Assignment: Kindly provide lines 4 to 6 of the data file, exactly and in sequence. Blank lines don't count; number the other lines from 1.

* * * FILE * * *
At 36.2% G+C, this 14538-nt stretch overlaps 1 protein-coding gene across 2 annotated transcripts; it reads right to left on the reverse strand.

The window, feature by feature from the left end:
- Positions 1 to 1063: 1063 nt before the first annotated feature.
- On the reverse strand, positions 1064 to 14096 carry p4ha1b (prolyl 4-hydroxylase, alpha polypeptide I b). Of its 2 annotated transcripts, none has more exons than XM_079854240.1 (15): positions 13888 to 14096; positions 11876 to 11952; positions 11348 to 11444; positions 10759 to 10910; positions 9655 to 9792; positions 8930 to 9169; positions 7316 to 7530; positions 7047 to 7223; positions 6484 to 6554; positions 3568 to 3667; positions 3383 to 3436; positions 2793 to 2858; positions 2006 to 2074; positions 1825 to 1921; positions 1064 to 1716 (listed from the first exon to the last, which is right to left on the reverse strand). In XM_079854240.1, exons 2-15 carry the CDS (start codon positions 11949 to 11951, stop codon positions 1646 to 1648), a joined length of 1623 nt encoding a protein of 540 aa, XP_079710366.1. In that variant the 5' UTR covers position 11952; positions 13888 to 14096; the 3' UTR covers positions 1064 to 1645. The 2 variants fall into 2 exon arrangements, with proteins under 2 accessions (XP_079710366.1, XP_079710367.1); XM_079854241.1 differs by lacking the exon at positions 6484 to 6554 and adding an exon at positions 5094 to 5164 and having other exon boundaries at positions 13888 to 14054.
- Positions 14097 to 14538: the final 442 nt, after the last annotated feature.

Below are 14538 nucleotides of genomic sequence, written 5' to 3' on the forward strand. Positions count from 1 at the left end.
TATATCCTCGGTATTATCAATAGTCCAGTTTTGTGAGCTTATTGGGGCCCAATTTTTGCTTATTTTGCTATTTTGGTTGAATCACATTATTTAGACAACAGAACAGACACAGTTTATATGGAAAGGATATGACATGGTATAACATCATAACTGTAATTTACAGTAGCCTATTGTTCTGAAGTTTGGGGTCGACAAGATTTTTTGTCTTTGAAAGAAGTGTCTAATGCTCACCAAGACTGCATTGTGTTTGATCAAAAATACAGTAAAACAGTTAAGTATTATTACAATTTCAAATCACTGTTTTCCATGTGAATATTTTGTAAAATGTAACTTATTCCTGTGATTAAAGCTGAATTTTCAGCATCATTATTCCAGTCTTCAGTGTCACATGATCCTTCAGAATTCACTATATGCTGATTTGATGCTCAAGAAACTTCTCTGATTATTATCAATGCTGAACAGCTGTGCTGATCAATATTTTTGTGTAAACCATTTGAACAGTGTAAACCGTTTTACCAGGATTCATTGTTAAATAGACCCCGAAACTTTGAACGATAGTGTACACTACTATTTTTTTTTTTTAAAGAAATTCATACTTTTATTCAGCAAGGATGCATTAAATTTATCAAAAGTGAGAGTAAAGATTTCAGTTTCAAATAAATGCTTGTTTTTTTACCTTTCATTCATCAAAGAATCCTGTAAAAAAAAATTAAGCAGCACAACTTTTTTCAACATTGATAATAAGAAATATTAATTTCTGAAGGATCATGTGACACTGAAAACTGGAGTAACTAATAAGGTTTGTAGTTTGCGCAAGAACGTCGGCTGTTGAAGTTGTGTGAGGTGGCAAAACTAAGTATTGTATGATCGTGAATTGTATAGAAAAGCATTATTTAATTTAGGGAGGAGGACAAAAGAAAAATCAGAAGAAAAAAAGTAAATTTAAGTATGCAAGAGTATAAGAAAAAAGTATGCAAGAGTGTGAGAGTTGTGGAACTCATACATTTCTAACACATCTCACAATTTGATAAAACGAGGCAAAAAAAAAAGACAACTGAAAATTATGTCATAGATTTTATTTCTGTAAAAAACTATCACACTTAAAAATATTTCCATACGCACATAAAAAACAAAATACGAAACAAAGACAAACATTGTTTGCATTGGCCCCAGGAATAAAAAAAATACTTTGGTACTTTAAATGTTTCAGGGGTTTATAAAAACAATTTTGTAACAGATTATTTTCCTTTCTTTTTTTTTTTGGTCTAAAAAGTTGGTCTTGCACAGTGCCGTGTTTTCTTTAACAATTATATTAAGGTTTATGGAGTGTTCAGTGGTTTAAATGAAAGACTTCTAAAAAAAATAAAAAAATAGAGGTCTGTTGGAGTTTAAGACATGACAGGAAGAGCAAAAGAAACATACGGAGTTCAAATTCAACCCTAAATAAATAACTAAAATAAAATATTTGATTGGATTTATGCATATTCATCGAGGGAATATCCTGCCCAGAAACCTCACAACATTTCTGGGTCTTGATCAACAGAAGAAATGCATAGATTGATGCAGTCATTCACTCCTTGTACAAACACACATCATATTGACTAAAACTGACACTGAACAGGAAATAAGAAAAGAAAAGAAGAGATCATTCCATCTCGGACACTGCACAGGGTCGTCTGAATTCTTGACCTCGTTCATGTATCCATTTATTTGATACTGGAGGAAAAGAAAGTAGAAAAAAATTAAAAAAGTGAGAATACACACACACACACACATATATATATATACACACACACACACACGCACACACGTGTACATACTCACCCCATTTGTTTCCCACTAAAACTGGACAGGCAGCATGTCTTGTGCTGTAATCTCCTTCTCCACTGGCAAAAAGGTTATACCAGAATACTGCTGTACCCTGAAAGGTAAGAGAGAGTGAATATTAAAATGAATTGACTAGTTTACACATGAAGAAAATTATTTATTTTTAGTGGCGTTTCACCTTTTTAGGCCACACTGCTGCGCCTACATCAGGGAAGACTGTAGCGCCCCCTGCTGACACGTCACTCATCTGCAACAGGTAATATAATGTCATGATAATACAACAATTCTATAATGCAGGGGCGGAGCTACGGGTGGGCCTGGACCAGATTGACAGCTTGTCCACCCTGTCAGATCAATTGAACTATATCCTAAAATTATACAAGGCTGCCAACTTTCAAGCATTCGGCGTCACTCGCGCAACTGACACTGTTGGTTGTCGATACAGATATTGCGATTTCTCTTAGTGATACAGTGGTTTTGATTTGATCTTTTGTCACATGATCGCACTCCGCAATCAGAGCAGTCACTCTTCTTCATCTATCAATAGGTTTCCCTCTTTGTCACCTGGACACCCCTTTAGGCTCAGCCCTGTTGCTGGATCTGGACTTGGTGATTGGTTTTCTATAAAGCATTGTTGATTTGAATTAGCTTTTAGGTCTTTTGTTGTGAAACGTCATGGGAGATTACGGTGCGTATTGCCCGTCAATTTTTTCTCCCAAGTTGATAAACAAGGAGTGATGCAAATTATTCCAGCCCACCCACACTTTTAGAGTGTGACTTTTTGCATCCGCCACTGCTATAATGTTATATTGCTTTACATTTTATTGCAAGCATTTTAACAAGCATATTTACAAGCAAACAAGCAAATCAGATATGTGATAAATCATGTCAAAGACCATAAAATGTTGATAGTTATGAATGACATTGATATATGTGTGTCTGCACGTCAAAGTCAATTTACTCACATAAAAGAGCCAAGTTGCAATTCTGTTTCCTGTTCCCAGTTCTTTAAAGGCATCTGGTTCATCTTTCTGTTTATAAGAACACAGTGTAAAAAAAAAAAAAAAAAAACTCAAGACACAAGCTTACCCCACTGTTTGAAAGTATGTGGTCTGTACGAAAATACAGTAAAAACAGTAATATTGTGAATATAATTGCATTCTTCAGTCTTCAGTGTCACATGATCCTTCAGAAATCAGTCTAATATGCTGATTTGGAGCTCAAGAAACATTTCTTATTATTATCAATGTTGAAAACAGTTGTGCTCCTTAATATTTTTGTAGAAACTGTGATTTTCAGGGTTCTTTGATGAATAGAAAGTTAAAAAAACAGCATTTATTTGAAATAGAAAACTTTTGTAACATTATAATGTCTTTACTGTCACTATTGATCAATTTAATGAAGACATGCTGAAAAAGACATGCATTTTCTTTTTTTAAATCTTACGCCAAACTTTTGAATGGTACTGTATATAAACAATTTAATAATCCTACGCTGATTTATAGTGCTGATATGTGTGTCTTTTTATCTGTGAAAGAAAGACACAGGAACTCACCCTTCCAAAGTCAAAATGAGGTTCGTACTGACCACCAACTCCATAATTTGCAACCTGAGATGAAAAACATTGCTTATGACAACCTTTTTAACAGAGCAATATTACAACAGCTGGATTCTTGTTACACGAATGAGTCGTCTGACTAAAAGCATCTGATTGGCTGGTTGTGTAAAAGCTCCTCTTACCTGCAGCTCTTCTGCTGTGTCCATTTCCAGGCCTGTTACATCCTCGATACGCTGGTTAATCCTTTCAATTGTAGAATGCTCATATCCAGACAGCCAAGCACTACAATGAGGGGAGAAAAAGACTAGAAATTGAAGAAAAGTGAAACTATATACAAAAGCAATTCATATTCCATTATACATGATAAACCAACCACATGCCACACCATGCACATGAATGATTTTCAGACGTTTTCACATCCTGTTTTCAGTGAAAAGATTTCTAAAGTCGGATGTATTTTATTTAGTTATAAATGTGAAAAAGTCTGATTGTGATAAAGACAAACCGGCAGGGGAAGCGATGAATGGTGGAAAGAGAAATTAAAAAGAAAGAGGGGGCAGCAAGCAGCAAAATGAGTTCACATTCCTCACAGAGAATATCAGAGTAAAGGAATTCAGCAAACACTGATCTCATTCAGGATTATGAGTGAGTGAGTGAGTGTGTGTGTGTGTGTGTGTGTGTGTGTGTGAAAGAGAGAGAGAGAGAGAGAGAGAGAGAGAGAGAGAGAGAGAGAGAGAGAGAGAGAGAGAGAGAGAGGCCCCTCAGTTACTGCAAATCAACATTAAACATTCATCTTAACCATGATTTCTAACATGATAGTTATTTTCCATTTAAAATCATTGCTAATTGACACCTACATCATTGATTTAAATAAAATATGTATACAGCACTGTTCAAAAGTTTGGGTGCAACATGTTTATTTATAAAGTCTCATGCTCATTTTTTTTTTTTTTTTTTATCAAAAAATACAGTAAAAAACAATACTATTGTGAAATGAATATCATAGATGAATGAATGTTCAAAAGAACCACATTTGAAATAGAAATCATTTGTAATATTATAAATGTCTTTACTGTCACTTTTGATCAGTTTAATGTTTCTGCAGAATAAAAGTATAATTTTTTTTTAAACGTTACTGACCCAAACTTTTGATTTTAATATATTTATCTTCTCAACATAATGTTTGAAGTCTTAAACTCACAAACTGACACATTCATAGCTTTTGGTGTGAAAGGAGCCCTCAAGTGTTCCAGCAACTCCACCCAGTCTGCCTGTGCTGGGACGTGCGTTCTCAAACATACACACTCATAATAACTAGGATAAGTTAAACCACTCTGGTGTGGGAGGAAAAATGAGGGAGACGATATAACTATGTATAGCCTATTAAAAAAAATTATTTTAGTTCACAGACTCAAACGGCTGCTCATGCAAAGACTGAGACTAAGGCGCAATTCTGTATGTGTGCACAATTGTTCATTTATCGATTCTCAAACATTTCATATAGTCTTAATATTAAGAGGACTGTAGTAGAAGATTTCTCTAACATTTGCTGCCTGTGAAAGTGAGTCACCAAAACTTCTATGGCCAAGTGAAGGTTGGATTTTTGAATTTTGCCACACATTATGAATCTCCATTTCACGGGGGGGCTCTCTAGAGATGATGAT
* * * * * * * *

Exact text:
- On the reverse strand, positions 1064 to 14096 carry p4ha1b (prolyl 4-hydroxylase, alpha polypeptide I b). Of its 2 annotated transcripts, none has more exons than XM_079854240.1 (15): positions 13888 to 14096; positions 11876 to 11952; positions 11348 to 11444; positions 10759 to 10910; positions 9655 to 9792; positions 8930 to 9169; positions 7316 to 7530; positions 7047 to 7223; positions 6484 to 6554; positions 3568 to 3667; positions 3383 to 3436; positions 2793 to 2858; positions 2006 to 2074; positions 1825 to 1921; positions 1064 to 1716 (listed from the first exon to the last, which is right to left on the reverse strand). In XM_079854240.1, exons 2-15 carry the CDS (start codon positions 11949 to 11951, stop codon positions 1646 to 1648), a joined length of 1623 nt encoding a protein of 540 aa, XP_079710366.1. In that variant the 5' UTR covers position 11952; positions 13888 to 14096; the 3' UTR covers positions 1064 to 1645. The 2 variants fall into 2 exon arrangements, with proteins under 2 accessions (XP_079710366.1, XP_079710367.1); XM_079854241.1 differs by lacking the exon at positions 6484 to 6554 and adding an exon at positions 5094 to 5164 and having other exon boundaries at positions 13888 to 14054.
- Positions 14097 to 14538: the final 442 nt, after the last annotated feature.

Below are 14538 nucleotides of genomic sequence, written 5' to 3' on the forward strand. Positions count from 1 at the left end.